Frozen versus Room Temperature Rubber Band Stretch
Date: March 2009
How does freezing versus room temperature effect a rubber
band's elasticity? I did an experiment and the rubber band exposed
to freezing temperature stretched farther than the one at room
temperature. Why did this happen?
We need to know some specifics about your experiment.
What temperature did you use for "freezing temperature"? How did you "freeze"
the rubber band?
Did you try several different rubber bands to see if the effect that you observed
was not an artifact of the specific rubber band? Did you try reversing the situation
so that the previously room temperature rubber band was now the frozen one (and vice
How did you make sure that the same amount of force was used to stretch the rubber
Did you freeze the rubber band and attempted to stretch it while still in its frozen
state or did you allow it to warm up a bit before stretching it?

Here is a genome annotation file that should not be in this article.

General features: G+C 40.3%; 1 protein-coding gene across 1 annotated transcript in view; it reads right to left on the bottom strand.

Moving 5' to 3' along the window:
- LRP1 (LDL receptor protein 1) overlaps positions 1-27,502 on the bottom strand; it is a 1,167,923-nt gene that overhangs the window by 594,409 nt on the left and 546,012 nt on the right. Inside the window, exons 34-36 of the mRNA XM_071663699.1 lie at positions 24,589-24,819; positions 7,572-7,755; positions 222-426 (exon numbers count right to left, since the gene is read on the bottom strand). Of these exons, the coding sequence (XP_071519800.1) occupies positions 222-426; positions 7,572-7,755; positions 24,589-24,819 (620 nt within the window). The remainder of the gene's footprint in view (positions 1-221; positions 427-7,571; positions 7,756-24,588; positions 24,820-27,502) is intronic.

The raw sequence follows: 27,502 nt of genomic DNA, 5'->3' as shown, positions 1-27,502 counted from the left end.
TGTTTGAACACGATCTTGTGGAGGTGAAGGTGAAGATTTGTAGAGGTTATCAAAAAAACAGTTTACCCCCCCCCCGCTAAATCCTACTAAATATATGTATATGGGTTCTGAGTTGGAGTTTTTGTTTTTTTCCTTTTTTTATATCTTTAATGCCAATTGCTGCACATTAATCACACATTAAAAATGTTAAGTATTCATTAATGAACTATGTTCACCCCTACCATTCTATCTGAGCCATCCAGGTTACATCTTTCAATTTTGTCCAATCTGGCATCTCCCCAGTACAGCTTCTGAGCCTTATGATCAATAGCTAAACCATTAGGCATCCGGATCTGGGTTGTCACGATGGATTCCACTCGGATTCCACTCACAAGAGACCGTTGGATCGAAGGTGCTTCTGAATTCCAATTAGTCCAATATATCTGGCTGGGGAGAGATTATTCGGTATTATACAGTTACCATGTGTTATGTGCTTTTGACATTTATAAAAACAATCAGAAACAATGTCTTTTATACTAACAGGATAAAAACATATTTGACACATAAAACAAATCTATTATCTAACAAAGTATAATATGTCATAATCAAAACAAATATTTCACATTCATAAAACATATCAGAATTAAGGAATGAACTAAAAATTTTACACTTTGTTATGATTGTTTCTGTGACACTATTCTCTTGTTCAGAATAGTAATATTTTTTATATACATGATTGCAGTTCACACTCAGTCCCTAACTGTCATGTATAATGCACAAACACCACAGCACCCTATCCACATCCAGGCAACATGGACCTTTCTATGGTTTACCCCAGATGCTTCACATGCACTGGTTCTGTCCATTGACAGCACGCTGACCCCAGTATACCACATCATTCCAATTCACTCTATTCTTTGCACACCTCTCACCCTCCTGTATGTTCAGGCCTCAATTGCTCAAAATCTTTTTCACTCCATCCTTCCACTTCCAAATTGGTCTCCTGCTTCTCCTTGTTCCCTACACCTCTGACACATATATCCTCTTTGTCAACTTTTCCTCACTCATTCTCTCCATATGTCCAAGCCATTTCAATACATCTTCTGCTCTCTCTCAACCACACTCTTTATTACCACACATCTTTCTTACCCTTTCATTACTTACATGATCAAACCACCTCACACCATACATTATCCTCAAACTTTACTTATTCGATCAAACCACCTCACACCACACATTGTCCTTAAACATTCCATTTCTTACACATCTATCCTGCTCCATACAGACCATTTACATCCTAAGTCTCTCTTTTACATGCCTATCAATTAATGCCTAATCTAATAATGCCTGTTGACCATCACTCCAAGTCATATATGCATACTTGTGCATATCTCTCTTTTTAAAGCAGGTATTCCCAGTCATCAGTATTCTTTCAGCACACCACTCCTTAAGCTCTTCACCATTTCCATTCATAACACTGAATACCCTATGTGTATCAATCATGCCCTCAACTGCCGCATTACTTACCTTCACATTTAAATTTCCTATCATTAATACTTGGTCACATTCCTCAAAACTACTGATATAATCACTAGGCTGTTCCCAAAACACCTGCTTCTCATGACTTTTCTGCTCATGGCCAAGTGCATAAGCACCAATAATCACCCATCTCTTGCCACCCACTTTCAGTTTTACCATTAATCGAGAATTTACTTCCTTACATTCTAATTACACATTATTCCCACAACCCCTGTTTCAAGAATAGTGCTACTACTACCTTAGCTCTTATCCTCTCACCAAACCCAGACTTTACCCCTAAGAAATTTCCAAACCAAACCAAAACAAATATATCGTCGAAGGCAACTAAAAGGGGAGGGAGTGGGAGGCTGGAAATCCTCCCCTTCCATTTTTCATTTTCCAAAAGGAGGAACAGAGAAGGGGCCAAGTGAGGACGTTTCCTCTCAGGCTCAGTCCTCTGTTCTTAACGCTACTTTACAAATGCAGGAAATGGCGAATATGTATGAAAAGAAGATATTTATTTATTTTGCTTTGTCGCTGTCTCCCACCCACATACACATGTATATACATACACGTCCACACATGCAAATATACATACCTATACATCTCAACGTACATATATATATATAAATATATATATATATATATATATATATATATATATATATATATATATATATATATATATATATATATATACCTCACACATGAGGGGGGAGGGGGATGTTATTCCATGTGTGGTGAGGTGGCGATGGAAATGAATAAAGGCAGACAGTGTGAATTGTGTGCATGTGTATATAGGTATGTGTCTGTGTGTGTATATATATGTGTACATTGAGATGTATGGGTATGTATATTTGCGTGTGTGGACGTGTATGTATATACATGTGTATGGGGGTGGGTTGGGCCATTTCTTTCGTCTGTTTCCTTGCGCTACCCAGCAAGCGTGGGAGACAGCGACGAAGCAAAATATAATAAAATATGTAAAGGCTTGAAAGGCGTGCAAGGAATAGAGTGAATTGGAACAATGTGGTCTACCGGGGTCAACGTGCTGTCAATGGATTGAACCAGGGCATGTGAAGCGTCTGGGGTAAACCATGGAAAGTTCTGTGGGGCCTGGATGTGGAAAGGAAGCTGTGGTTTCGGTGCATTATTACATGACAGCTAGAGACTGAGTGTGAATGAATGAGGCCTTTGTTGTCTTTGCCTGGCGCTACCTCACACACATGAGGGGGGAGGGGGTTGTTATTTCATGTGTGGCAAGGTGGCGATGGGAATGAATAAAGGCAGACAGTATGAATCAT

As you can see, there are many variables in your experiment that have to be addressed
before any proper explanation can be made. Give us more details and maybe we can answer
Greg (Roberto Gregorius
Did you really do this experiment at constant temperature? The Hooke's Law constant for a
rubber band should increase at lower, but constant, temperature. However, if your
conditions were such that the rubber band warmed slowly with time during the course
of the experiment. What you observed is what would happen. The experiment you are trying
is not easy. Beginning and ending at room temperature keeps the temperature more or less
constant. But starting at a reduced temperature makes for a stiffer 'spring' that loosens
as time (and therefore temperature) increases with time. What happens if you start with
a rubber band at about 40 C. and let it cool to room temperature?
Also be sure that the measurement is made at constant rubber band length. As you can see
meeting all these boundary conditions is not so easy.
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Update: June 2012